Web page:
The Brief and Scandalous History of the X Rating

What was its purpose and why was it so infamous? Let's sneak a peek, shall we?
X Rating

Welcome to The Queue — your daily distraction of curated video content sourced from across the web. Today, we’re watching a video essay about what happened to the X rating.

You’d be forgiven for assuming that all “X” rated films are for perverts. After all, the rating’s accidental collision with the porn industry is, in part, what led to its demise. But I’m getting ahead of myself.

The Motion Picture Association of America — now known simply as the Motion Picture Association, or MPA — was founded in 1922. It was primarily a public relations campaign, a muscle of the larger moral sweep overseen by its first president, William Hays. In 1966, then-MPAA president Jack Valenti replaced Hays’ infamously strict Production Code with a system of voluntary film ratings. The goal was to limit government censorship of Hollywood films while still protecting children and informing parents.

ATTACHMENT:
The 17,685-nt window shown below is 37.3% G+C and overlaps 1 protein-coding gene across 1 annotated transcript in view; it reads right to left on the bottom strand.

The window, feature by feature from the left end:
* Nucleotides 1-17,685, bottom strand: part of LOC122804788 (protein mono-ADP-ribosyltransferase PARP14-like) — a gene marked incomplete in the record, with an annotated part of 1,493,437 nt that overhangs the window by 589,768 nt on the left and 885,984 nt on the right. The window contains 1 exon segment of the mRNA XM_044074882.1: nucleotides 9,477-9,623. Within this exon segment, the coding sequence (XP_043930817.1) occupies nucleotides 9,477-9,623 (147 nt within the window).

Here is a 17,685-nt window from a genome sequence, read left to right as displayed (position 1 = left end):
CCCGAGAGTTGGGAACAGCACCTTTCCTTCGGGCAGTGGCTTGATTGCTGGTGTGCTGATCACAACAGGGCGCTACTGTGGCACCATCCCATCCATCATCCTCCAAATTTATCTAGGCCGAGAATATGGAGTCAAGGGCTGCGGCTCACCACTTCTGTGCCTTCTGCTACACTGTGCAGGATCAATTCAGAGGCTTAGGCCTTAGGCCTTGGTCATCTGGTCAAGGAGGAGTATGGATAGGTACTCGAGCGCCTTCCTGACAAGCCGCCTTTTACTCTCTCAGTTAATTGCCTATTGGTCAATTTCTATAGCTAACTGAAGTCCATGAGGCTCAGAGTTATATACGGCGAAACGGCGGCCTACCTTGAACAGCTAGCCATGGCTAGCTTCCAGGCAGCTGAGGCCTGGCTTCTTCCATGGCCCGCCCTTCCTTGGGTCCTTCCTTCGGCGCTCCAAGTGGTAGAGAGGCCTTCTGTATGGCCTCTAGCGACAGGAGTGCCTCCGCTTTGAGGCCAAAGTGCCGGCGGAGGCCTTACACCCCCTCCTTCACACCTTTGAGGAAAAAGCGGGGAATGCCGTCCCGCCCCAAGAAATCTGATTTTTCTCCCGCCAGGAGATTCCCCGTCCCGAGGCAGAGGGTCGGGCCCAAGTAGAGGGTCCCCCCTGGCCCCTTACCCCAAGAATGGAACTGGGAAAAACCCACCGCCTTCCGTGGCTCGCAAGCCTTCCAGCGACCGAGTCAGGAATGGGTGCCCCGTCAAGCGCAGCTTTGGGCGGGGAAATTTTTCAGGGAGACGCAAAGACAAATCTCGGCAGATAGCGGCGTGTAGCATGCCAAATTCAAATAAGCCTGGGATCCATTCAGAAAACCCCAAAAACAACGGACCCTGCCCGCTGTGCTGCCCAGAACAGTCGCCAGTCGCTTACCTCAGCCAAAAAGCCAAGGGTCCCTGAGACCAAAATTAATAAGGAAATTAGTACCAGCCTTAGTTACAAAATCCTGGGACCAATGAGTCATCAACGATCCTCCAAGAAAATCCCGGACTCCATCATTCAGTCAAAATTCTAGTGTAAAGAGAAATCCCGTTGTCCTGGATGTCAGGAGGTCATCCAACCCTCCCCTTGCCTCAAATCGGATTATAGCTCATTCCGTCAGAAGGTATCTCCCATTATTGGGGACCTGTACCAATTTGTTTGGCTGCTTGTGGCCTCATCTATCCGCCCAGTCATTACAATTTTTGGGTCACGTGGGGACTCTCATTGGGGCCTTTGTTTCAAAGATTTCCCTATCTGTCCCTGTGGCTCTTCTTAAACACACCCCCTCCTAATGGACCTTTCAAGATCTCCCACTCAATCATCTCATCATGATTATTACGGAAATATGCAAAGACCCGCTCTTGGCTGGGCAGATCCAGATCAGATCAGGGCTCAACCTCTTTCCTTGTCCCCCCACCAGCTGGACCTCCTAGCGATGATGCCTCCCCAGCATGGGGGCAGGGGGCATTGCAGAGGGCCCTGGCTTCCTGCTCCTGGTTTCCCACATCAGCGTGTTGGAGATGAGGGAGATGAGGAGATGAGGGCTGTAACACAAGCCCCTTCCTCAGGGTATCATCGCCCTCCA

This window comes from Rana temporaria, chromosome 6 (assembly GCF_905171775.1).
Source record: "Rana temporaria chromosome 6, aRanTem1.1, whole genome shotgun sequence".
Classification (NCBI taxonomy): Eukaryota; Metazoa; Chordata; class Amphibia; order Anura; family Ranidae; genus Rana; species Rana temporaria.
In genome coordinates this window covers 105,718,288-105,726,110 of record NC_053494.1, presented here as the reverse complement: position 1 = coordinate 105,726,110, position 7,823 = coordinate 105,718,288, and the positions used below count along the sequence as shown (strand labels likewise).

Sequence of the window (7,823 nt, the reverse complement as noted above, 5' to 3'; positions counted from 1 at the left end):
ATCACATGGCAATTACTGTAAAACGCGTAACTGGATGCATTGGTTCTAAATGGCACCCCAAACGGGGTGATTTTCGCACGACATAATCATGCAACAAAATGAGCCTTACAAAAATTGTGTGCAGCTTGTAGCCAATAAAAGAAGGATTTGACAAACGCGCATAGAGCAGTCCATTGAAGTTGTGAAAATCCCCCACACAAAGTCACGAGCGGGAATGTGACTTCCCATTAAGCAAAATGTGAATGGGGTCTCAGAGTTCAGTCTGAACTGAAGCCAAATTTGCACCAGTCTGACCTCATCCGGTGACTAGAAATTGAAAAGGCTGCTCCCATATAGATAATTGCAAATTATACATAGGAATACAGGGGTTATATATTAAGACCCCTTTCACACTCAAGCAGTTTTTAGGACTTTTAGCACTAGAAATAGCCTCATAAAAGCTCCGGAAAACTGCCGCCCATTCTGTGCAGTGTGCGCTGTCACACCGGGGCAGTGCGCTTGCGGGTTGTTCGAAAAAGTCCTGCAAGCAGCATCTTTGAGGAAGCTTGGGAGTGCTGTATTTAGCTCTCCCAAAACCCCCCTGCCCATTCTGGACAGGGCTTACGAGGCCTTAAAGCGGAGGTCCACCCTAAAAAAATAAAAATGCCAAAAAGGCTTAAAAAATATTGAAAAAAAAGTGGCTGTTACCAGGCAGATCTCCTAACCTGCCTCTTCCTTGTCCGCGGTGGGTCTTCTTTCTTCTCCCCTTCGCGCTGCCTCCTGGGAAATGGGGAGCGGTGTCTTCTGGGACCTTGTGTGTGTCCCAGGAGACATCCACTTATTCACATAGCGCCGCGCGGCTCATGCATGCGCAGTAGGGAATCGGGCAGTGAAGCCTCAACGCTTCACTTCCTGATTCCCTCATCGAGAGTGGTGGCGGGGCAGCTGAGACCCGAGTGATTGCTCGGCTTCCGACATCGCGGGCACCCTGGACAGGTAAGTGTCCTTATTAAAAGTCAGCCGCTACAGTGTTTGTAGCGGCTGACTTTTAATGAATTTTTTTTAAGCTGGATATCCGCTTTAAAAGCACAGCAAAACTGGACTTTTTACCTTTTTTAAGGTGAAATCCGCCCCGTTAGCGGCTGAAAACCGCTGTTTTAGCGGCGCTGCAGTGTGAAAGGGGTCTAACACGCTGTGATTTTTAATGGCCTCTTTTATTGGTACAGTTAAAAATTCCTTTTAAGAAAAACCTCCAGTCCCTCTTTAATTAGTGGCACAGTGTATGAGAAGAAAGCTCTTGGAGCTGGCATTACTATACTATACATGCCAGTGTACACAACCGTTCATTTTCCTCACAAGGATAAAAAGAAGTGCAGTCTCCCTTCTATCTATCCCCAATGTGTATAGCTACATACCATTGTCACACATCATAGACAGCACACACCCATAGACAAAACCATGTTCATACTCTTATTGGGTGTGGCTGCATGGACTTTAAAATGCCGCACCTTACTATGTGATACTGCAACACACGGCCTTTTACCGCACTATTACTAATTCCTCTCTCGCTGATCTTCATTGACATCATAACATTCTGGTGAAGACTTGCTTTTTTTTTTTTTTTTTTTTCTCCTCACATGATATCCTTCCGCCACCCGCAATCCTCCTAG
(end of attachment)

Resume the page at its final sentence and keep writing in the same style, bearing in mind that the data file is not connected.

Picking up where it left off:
Introduced in 1968, the “X” rating designated films strictly for adults. And in its inception, films with an “X” rating were understood to be “not for kids” but unpornographic and suitable for the general public. As the video essay below explains, this allowed for a thriving creative space that complimented the tumultuous social shift of the late-’60s. X-rated films were even nominated for Oscars for goodness sakes!

So, what went wrong? Well, I’ll let the video essay explain. But suffice to say, the MPAA’s failure to trademark the “X” or officialize it with a seal was a big mistake. A stigmatizing kiss of death that still reverberates today in the “X” rating’s successor, the NC-17.

Watch “Whatever Happened to the X Rating“:

Who made this?

Entertain the Elk is a video essay channel that focuses on breaking down film, television, and everything in between. They are based in Pasadena, California. You can follow them on YouTube here. And you can follow them on Twitter here.

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Meg Shields: Based in the Pacific North West, Meg enjoys long scrambles on cliff faces and cozying up with a good piece of 1960s eurotrash. As a senior contributor at FSR, Meg's objective is to spread the good word about the best of sleaze, genre, and practical effects.